The interpretation of the ore zones were based on geological control on the mineralisation. Vertical section plots were generated in Y-Z plane at intervals of 25 m, in addition to structural mapping of the area.

The drilling intersects various layers of sedimentary rocks which are occasionally intercepted by intrusives. Zoning was done from the bottom of the hole to the top and established by using the reefs characteristics, including thickness, lithology, pebble assemblage and the grade distribution. Cross-sections of drillholes were plotted and the reef zones encountered at the project area are A, C and E.

In delineating the ore zones, drill holes were brought to Surpac screen. They were annotated and coloured to display the geological zones and assay (Au) values. Using both the geology and the assay values, strings of different colours were used to digitise and delineate the various ore zones as shown in Figure 2. Ore zones and geology were delineated for all sections 25 m apart. Strings used for digitising were saved to a file. Figure 2 is a typical digitised section at 12 700 N.

The strings used for digitising the ore zones for each section were linked together to generate a triangulated 3-dimensional wireframe model covering the entire strike length of the project area. Figure 3 shows the 3- dimensional wireframe solid generated. It shows the distinct parallel reefs. The output file obtained at the end of the digitising became the ore zone string file and was saved. The assay data bounded by the ore zone string files were selected and used for further work.

Figure 3. Three Dimensional Wireframe Solids Generated for the Project Area
2.3. Statistical Analysis of Data

For groups of samples to be combined for statistical analysis, they should belong to statistically similar distributions [6]. F and t-tests were therefore carried out to test the commonality of population for DD and RC data [7]. The F and t-tests at 5% level of significance indicated that the difference between the populations of the RC and DD grade was not significant; hence they were combined. Statistical analysis was carried out on the selected Au 1-m composite data within the wireframe. Figure 4 and Figure 5 show the raw data histogram and log probability plot respectively.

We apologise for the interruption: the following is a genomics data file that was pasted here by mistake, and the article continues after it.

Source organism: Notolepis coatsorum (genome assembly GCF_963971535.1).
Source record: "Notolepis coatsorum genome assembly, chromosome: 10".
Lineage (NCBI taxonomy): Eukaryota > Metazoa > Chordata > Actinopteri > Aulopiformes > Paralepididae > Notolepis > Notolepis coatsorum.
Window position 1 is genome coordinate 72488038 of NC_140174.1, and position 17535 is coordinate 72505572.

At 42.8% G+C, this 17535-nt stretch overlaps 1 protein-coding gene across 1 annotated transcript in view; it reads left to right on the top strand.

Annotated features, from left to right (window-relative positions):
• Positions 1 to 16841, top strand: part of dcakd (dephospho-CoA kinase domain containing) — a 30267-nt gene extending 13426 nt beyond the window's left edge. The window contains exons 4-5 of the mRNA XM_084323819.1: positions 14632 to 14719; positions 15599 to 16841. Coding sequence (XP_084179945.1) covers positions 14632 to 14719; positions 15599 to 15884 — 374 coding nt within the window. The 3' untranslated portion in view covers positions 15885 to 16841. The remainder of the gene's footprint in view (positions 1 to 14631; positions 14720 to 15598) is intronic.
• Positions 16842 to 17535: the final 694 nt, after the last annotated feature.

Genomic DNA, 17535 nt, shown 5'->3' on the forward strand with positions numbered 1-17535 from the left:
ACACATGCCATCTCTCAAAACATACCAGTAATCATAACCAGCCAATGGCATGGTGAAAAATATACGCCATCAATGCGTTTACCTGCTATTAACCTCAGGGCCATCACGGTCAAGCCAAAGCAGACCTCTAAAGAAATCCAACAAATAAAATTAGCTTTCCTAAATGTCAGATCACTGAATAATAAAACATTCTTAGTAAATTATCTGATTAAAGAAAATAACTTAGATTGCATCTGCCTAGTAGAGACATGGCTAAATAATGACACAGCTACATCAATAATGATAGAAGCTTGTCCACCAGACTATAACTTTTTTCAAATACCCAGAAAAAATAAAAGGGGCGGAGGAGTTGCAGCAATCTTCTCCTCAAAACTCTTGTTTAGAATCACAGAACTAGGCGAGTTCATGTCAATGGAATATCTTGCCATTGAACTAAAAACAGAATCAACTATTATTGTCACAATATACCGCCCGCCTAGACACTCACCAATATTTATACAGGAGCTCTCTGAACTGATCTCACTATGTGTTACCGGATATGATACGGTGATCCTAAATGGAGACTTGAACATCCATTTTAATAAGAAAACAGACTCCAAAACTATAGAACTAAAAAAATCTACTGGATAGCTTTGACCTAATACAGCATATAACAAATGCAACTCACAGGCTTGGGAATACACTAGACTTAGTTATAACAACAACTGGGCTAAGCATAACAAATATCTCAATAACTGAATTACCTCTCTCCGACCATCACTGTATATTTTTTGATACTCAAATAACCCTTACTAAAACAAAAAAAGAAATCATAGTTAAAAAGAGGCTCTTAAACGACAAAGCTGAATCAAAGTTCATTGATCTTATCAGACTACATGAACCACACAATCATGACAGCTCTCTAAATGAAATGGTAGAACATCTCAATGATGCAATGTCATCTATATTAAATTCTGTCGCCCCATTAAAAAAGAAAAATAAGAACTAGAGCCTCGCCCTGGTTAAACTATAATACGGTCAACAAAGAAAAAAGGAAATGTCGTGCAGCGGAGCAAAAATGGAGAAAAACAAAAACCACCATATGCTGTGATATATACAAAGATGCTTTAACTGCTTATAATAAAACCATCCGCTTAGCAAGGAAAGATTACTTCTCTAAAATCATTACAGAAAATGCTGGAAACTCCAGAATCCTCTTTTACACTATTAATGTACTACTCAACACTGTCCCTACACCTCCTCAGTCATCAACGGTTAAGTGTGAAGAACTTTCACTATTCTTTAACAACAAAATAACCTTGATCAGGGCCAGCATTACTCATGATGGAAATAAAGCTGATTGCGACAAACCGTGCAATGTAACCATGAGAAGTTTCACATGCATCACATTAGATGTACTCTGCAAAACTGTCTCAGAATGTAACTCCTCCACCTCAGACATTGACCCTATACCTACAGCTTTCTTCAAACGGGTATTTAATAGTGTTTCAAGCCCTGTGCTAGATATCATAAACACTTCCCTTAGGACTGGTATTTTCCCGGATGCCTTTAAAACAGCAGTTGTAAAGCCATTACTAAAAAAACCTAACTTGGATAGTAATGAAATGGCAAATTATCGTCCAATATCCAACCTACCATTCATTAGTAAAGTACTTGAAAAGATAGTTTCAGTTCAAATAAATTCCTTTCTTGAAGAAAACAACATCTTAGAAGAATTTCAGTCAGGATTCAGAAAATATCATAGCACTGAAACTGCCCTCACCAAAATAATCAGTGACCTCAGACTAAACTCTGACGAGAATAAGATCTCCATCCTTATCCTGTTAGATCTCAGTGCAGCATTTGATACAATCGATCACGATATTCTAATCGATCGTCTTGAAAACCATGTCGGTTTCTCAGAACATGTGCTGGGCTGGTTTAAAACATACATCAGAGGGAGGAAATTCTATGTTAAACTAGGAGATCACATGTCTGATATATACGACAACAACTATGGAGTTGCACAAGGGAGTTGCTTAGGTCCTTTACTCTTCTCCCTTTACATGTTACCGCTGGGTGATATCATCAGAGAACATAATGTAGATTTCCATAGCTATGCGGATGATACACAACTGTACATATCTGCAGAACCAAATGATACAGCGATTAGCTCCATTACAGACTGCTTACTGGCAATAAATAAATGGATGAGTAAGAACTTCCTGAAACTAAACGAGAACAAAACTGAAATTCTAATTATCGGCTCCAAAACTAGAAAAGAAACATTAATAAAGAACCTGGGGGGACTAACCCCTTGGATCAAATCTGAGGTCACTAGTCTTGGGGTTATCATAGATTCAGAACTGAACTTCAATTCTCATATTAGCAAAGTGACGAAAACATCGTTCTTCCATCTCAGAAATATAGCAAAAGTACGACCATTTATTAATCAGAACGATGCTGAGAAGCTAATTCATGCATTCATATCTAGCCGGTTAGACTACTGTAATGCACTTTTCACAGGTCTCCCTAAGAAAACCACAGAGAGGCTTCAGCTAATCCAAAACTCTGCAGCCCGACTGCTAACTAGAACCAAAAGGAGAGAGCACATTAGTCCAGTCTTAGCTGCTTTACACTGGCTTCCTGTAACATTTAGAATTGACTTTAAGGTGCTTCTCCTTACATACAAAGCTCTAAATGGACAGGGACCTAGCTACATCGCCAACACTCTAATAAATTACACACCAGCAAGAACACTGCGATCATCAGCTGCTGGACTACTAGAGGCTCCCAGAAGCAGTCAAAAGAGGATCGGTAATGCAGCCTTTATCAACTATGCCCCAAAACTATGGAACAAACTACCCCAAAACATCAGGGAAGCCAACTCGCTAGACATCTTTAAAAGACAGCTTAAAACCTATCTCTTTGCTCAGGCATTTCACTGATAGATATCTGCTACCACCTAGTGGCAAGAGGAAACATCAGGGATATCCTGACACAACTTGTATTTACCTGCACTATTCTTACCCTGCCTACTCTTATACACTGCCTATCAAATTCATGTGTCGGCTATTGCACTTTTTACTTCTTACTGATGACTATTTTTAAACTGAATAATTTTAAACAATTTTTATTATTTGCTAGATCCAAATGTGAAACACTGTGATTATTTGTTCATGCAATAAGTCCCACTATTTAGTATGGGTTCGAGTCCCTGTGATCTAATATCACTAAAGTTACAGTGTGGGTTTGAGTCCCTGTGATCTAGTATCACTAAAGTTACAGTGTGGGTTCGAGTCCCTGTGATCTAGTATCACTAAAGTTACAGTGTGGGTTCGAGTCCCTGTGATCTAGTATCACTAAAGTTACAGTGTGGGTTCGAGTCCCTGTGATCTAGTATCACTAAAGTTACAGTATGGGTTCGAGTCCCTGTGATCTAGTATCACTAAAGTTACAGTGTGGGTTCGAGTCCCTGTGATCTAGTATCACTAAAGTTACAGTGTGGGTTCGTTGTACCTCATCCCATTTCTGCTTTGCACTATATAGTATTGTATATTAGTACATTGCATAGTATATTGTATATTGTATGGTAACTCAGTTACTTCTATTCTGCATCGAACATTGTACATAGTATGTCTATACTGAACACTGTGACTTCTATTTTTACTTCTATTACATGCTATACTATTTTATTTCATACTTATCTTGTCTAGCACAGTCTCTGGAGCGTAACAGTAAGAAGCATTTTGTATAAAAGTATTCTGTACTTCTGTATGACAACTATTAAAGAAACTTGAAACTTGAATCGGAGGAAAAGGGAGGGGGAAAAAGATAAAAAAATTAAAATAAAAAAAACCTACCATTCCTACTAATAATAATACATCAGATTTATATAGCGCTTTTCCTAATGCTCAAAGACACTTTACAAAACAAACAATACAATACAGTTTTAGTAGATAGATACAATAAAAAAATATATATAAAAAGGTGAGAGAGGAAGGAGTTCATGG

Figure 4 indicates that the data is positively skewed and that there might be some difficulty in resource estimation with this data [8]. The tight inflexion at high grades in Figure 5 indicated the presence of outliers in the data. Top-cutting technique was therefore used to mitigate the impact of such outliers.

In this study, for A-Reef, top-cut value of 5.93 g/ t was deduced from the log-probability plot shown in Figure 5 at the point of inflexion by taking an antilog of 1.78. This conforms with the formula proposed by Bluman [6] that "an outlier" treated at 95 % confidence interval is equal to mean + (1.96 x standard deviation). The summary statistic for the distribution of 1 m composites of the other reefs after the top-cutting is shown in Table 1. Although these statistics still indicate some positive skewness, it is mild and without significant outliers.

Table 1. Summary Statistics of Top Cut 1-m Samples